Google Forgot to Notify Customers It Put Microphones in Nest Security Systems
Customers were caught off guard in early February when Google announced its home security system, Nest Secure, would be able to act as an AI-powered G
Posted 7 months ago in Science and Technology.
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Customers were caught off guard in early February when Google announced its home security system, Nest Secure, would be able to act as an AI-powered Google Assistant after a recent update.
"With the flip of a switch in the Nest app, you can set the Secure as an always-listening Assistant speaker," the company said in a blog post announcing the update.
Until then, customers weren't aware that Nest Secure had a microphone at all.
Google said it had made an "error" in failing to include the microphone in technical specifications, Business Insider first reported. While some noted when the announcement came out that there wasn't supposed to be any microphone in the product, Google didn't address it until Tuesday. Nest Secure had been on the shelves for 18 months.
The on-device microphone was never intended to be a secret and should have been listed in the tech specs," a Google spokesperson said in a statement emailed to The Post. "That was an error on our part. The microphone has never been on and is only activated when users specifically enable the option."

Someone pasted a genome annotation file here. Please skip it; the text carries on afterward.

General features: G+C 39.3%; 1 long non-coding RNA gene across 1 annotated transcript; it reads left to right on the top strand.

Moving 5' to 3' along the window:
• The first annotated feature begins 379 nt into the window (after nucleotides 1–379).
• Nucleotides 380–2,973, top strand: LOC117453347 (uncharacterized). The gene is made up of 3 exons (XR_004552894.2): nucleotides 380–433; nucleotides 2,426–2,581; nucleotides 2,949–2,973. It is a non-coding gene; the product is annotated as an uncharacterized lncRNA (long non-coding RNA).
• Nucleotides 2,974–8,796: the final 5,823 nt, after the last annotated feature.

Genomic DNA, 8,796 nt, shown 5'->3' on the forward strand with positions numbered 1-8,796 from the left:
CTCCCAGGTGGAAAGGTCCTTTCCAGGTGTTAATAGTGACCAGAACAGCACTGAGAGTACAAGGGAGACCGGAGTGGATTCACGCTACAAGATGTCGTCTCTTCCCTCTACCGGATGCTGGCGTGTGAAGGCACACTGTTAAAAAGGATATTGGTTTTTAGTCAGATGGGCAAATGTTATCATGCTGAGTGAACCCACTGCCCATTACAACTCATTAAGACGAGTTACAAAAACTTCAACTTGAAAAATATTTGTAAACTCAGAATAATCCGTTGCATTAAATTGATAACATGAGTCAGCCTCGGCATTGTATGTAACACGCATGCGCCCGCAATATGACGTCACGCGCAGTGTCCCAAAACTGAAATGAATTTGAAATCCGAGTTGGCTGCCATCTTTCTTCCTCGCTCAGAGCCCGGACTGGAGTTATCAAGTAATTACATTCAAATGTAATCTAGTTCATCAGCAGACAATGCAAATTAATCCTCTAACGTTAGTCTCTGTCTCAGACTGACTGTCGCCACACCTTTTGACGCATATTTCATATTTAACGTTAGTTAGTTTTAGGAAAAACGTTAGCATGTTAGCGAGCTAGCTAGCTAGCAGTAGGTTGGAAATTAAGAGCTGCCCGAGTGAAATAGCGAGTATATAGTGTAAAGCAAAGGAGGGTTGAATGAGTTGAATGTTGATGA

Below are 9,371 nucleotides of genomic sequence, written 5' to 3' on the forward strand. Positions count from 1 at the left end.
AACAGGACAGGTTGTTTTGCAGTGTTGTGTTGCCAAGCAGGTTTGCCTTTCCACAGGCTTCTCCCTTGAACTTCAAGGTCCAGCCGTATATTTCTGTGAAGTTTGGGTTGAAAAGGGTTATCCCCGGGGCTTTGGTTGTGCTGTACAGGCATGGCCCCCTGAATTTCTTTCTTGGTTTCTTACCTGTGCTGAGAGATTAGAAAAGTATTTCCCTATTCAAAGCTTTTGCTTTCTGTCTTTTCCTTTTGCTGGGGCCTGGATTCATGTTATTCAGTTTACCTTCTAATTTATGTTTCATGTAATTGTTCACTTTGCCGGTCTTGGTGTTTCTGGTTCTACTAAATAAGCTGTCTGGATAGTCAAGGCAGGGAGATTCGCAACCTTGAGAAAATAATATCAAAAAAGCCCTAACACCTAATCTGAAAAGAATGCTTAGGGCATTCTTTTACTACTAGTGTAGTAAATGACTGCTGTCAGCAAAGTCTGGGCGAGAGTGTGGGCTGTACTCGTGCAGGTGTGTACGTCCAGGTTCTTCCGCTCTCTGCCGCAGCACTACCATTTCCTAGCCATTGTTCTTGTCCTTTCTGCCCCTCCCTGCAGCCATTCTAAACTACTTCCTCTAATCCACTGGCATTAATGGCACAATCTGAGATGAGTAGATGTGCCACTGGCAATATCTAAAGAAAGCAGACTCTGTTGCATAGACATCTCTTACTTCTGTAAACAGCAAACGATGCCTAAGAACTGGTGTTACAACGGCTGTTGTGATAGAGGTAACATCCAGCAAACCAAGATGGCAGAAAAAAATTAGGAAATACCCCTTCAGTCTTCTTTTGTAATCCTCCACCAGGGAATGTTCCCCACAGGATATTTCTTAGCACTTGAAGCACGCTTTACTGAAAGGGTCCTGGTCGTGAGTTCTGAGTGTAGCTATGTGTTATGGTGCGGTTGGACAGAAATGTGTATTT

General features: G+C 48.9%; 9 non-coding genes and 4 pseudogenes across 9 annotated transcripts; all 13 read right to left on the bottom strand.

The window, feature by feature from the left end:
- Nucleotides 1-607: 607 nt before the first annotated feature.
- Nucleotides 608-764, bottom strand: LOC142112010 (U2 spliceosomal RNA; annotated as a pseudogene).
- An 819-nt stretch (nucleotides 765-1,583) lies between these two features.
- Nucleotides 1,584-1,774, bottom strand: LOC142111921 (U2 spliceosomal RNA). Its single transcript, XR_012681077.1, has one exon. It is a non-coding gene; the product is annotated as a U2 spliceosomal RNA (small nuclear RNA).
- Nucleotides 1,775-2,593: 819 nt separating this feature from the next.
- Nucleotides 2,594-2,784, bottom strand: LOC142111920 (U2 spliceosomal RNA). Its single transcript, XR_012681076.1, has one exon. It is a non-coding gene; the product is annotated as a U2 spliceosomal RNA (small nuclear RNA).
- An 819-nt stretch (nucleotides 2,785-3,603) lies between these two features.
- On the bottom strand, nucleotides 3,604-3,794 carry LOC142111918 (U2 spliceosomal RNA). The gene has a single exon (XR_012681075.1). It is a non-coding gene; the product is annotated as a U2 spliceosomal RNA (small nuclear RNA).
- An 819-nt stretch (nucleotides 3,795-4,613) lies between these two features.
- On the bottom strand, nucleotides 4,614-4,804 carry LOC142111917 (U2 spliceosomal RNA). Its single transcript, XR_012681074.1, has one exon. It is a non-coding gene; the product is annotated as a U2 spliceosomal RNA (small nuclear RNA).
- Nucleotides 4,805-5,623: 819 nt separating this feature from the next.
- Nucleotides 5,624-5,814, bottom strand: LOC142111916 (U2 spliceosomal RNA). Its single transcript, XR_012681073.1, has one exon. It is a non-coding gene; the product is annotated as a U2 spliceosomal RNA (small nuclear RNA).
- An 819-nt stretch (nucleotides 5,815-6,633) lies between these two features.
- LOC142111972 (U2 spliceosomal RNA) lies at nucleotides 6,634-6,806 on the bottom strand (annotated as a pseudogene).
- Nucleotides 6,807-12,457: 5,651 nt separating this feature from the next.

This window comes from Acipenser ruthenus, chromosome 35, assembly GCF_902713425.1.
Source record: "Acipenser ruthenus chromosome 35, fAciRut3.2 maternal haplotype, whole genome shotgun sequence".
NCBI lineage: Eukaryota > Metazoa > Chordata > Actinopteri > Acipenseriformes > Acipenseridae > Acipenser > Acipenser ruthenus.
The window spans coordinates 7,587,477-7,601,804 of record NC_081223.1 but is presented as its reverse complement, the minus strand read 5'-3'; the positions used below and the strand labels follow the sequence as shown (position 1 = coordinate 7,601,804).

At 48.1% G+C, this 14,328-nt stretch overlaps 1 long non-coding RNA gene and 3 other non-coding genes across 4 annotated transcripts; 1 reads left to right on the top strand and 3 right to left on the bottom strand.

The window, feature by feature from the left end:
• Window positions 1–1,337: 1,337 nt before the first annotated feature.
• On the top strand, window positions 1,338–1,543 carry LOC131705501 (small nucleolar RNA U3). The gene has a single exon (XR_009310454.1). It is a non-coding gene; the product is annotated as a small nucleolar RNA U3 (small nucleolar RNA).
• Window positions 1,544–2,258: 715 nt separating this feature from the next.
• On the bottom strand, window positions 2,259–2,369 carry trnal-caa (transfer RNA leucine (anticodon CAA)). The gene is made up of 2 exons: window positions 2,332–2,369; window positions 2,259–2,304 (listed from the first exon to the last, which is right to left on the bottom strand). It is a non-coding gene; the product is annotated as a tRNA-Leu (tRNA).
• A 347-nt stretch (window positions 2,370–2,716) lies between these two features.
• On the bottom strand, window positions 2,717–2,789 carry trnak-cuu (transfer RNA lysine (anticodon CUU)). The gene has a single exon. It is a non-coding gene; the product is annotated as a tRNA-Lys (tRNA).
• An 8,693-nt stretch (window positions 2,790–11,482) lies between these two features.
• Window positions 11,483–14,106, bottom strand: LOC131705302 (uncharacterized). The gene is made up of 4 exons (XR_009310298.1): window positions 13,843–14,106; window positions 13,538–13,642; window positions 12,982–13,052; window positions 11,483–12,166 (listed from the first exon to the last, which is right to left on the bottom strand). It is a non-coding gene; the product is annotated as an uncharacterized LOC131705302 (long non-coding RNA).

The microphone was included to leave the door open for additional features to be added to the technology, Google said, like the ability to detect broken glass. The company said sound sensing devices are common in security systems. Google introduced a similar voice-driven functionality to Nest's security camera last year.
In the blog post, Google said that many people may not need the Google Assistant functionality because most already have separate devices for those purposes. The company explained that the range of the voice-command functions would be also limited -- the system can't play music or be disarmed with a voice But many people were unsettled by the possibility of Google having access to homes without customers' knowledge.Tensions around privacy practices have risen since it was discovered that Facebook had allowed developers to access users data, and that 87 million users had their data compromised by political consultancy firm Cambridge Analytica. In Senate hearings in September, tech leaders from Google and Apple told lawmakers it was time for federal privacy legislation after many had pushed against such measures.Google has also come under fire for dubious privacy practices in the past, An investigation by the Associated Press in August revealed Google had been secretly recording customers' location information in Android phones, even if they had opted out of tracking.